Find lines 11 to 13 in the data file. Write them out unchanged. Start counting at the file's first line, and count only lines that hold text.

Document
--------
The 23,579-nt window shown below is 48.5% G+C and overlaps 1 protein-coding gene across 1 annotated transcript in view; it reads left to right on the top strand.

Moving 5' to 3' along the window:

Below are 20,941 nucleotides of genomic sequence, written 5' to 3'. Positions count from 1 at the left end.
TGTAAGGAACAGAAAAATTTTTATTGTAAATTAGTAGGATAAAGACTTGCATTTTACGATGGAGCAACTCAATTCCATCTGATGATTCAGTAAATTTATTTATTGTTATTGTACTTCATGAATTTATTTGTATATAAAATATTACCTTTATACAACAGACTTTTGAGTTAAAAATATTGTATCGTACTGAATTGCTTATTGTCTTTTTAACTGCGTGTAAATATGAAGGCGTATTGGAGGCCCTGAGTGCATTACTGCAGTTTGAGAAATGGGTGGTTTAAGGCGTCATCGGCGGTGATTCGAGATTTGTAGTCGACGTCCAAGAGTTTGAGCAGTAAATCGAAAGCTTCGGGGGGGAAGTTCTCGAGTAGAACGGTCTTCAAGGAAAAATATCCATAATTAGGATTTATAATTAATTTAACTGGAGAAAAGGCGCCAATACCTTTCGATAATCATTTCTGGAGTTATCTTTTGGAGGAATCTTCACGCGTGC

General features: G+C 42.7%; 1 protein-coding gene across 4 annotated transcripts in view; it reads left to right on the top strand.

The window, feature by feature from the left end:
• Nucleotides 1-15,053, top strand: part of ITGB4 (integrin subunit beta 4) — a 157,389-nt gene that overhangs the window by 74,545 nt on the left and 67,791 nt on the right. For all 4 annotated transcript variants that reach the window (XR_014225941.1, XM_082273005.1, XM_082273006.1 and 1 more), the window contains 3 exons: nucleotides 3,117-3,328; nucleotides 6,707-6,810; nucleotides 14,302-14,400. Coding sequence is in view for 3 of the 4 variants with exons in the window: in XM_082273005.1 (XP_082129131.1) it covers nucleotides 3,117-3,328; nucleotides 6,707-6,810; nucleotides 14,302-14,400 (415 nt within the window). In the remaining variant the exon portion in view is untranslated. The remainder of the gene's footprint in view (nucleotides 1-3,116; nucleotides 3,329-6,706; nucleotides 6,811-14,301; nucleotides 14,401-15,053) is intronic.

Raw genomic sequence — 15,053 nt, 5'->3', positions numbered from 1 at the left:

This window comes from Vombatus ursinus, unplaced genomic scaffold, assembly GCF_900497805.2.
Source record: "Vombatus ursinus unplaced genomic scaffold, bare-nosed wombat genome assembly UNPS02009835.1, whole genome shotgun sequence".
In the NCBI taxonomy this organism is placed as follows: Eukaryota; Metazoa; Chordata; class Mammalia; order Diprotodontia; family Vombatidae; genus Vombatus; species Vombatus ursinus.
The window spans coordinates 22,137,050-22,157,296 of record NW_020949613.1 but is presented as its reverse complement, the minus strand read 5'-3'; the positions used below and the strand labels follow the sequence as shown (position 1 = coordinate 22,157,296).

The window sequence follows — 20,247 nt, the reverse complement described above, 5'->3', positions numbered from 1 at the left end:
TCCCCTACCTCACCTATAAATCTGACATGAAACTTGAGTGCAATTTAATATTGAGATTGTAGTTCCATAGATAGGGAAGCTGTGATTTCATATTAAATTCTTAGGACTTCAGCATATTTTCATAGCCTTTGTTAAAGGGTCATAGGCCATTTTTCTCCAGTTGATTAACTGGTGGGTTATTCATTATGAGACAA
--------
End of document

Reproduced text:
In the NCBI taxonomy this organism is placed as follows: Eukaryota; Metazoa; Chordata; class Mammalia; order Diprotodontia; family Vombatidae; genus Vombatus; species Vombatus ursinus.
The window spans coordinates 22,137,050-22,157,296 of record NW_020949613.1 but is presented as its reverse complement, the minus strand read 5'-3'; the positions used below and the strand labels follow the sequence as shown (position 1 = coordinate 22,157,296).

The window sequence follows — 20,247 nt, the reverse complement described above, 5'->3', positions numbered from 1 at the left end: